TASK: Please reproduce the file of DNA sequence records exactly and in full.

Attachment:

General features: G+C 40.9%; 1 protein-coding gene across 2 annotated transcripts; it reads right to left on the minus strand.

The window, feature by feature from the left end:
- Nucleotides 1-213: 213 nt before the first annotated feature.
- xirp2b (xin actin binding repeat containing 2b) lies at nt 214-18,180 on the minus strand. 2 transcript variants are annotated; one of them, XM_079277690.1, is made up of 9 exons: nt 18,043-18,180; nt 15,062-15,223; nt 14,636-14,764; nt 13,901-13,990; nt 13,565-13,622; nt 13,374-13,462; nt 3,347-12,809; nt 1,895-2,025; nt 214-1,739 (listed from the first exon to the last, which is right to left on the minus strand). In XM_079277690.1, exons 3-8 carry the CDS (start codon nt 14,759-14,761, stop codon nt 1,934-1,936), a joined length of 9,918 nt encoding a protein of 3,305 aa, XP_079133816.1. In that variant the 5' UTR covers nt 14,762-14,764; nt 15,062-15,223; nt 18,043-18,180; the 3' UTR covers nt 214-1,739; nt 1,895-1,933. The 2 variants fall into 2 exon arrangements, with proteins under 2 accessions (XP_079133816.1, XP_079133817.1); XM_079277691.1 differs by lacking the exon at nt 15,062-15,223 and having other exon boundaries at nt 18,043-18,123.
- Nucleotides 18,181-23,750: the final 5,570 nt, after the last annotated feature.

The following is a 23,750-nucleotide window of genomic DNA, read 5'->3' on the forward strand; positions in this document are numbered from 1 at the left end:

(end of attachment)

General features: G+C 40.9%; 1 protein-coding gene across 2 annotated transcripts; it reads right to left on the minus strand.

The window, feature by feature from the left end:
- Nucleotides 1-213: 213 nt before the first annotated feature.
- xirp2b (xin actin binding repeat containing 2b) lies at nt 214-18,180 on the minus strand. 2 transcript variants are annotated; one of them, XM_079277690.1, is made up of 9 exons: nt 18,043-18,180; nt 15,062-15,223; nt 14,636-14,764; nt 13,901-13,990; nt 13,565-13,622; nt 13,374-13,462; nt 3,347-12,809; nt 1,895-2,025; nt 214-1,739 (listed from the first exon to the last, which is right to left on the minus strand). In XM_079277690.1, exons 3-8 carry the CDS (start codon nt 14,759-14,761, stop codon nt 1,934-1,936), a joined length of 9,918 nt encoding a protein of 3,305 aa, XP_079133816.1. In that variant the 5' UTR covers nt 14,762-14,764; nt 15,062-15,223; nt 18,043-18,180; the 3' UTR covers nt 214-1,739; nt 1,895-1,933. The 2 variants fall into 2 exon arrangements, with proteins under 2 accessions (XP_079133816.1, XP_079133817.1); XM_079277691.1 differs by lacking the exon at nt 15,062-15,223 and having other exon boundaries at nt 18,043-18,123.
- Nucleotides 18,181-23,750: the final 5,570 nt, after the last annotated feature.

The following is a 23,750-nucleotide window of genomic DNA, read 5'->3' on the forward strand; positions in this document are numbered from 1 at the left end: